Help Desk FAQ

Credit reports and scores


How can my spouse’s credit history affect me?

A common misconception is that when a couple marries, their credit history is merged to create a new, combined credit report. Actually, every credit report (and resulting credit score) is tied to a single Social Security number. However, information about joint accounts—credit you apply for under both names—will appear on each of your individual reports. This is true whether the co-borrowers are married or not.

Another misconception is that a divorce settlement can absolve one spouse or the other of liability for a joint debt. Creditors will continue to report account activity on both borrowers’ credit reports even if one spouse has agreed—or been ordered by a judge—to pay off the debt. If your “ex” doesn’t make the required payments, your credit will be damaged unless you step in and cover what’s due. You could even be sued if the creditor cannot get any money from your ex.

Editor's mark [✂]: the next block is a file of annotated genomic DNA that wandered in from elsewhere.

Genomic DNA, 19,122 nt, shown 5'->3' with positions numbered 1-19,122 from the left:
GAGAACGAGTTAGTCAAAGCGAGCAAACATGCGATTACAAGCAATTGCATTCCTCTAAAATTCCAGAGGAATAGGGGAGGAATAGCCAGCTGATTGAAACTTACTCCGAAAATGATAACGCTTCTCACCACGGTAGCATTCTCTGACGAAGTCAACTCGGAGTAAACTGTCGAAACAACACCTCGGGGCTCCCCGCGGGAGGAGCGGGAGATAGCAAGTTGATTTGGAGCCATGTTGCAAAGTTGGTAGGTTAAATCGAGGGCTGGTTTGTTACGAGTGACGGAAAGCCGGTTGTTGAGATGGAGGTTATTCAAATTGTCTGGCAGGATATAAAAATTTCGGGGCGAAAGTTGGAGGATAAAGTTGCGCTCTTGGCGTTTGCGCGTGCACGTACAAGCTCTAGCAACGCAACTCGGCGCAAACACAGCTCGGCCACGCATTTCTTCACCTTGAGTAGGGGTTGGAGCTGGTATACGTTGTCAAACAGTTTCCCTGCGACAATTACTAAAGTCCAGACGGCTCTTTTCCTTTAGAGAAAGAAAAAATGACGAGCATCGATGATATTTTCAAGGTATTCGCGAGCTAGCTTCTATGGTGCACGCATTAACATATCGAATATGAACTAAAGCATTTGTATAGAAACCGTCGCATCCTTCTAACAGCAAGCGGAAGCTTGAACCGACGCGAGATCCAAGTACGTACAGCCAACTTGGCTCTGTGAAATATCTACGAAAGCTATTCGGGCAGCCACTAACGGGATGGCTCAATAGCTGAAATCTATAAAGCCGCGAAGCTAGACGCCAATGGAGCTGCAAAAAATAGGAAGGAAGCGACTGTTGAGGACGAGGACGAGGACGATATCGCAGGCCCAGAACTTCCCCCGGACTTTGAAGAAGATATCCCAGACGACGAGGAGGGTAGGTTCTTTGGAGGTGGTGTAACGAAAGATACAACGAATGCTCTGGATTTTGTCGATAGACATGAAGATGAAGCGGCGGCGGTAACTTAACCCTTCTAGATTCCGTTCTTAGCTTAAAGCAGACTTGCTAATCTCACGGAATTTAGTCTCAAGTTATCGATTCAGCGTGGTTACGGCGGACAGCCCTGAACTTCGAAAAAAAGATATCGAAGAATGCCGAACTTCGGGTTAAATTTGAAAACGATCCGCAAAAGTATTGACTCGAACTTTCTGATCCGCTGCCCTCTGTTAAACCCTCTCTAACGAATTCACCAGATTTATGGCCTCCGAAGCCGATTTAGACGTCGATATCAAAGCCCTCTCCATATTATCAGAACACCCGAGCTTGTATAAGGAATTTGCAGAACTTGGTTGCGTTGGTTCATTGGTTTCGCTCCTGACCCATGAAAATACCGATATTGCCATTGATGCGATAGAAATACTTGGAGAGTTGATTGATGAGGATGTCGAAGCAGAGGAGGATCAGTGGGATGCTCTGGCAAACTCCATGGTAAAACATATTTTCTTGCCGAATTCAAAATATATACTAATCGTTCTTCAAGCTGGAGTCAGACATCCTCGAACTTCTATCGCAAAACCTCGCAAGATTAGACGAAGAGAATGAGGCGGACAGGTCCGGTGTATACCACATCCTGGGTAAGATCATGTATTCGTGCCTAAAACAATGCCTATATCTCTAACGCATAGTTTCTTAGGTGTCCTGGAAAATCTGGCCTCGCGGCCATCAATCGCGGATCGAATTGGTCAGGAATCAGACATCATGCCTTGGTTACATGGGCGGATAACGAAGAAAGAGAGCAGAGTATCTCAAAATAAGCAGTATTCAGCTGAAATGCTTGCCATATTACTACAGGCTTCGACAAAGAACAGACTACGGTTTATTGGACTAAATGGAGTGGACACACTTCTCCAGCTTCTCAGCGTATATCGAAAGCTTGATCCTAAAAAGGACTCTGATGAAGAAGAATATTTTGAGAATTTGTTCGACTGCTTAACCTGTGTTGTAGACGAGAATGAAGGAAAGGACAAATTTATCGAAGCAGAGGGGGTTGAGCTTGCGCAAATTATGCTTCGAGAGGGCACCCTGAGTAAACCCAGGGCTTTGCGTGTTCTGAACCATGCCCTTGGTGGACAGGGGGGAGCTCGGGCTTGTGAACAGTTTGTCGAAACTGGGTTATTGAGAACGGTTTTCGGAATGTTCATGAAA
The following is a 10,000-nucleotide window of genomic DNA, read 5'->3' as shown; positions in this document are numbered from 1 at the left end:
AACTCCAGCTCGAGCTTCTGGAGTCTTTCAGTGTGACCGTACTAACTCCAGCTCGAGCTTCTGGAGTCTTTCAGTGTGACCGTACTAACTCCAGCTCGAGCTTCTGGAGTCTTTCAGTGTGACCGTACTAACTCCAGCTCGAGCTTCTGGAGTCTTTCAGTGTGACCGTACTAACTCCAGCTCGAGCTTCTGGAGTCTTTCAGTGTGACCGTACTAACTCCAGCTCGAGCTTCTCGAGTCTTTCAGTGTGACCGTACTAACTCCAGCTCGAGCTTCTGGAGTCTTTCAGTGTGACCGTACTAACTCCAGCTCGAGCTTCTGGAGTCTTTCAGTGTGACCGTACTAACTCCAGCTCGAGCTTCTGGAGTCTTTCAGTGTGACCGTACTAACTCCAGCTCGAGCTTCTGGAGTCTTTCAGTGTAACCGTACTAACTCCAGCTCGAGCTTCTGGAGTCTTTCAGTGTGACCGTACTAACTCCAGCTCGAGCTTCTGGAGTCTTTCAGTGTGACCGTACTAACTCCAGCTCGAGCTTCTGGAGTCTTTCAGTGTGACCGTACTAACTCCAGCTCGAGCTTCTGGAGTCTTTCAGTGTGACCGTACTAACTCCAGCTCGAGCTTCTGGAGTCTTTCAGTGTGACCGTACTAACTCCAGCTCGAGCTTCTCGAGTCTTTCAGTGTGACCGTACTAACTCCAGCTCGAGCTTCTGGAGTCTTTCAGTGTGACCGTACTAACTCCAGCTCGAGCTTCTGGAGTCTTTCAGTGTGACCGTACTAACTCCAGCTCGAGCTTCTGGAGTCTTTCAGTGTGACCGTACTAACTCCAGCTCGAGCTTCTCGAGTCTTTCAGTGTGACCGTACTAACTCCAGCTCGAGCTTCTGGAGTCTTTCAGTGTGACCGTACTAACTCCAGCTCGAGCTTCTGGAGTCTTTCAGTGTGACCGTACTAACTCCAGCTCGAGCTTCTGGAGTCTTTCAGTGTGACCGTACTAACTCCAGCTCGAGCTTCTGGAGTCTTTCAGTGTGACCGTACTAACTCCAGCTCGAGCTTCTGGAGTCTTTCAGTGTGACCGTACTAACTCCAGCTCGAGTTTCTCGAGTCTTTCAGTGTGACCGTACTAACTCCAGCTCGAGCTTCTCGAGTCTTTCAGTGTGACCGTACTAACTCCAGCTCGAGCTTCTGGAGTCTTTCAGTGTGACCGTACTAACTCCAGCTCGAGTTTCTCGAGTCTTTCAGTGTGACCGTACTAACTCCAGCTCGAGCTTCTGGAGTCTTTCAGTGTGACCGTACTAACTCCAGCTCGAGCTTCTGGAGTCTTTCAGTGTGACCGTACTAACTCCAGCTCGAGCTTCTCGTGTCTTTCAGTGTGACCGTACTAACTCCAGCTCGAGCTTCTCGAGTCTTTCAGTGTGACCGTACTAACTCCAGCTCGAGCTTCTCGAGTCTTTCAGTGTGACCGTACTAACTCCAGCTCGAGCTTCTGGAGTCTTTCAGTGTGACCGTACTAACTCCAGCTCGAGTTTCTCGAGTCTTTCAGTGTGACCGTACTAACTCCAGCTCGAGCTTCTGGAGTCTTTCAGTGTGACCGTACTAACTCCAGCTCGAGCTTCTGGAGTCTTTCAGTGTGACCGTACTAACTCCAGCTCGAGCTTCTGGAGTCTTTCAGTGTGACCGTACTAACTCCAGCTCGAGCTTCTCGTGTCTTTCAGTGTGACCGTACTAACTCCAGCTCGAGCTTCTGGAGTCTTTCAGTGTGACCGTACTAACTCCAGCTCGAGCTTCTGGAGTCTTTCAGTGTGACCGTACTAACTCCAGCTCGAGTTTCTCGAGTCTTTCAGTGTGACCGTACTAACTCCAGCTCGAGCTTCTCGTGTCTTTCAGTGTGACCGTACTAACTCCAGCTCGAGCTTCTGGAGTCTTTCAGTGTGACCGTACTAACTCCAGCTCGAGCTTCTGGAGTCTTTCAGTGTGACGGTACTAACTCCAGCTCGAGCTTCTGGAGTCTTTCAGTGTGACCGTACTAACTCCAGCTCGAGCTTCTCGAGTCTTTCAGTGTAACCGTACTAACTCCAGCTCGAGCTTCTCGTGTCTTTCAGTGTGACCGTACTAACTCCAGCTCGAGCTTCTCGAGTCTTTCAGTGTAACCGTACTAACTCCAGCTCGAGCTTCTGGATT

If a breakup is looming, either pay off joint debts and close those accounts or try to transfer the balance on any joint account (split 50-50 or whatever ratio you agree on) to two individual accounts and then close the old account.

It’s a good idea to monitor any account you are a co-borrower (or co-signer) on—you may be able to limit the damage to your credit report if you find out sooner rather than later that payments are not being made. All major creditors enable borrowers to check account activity online or by phone.




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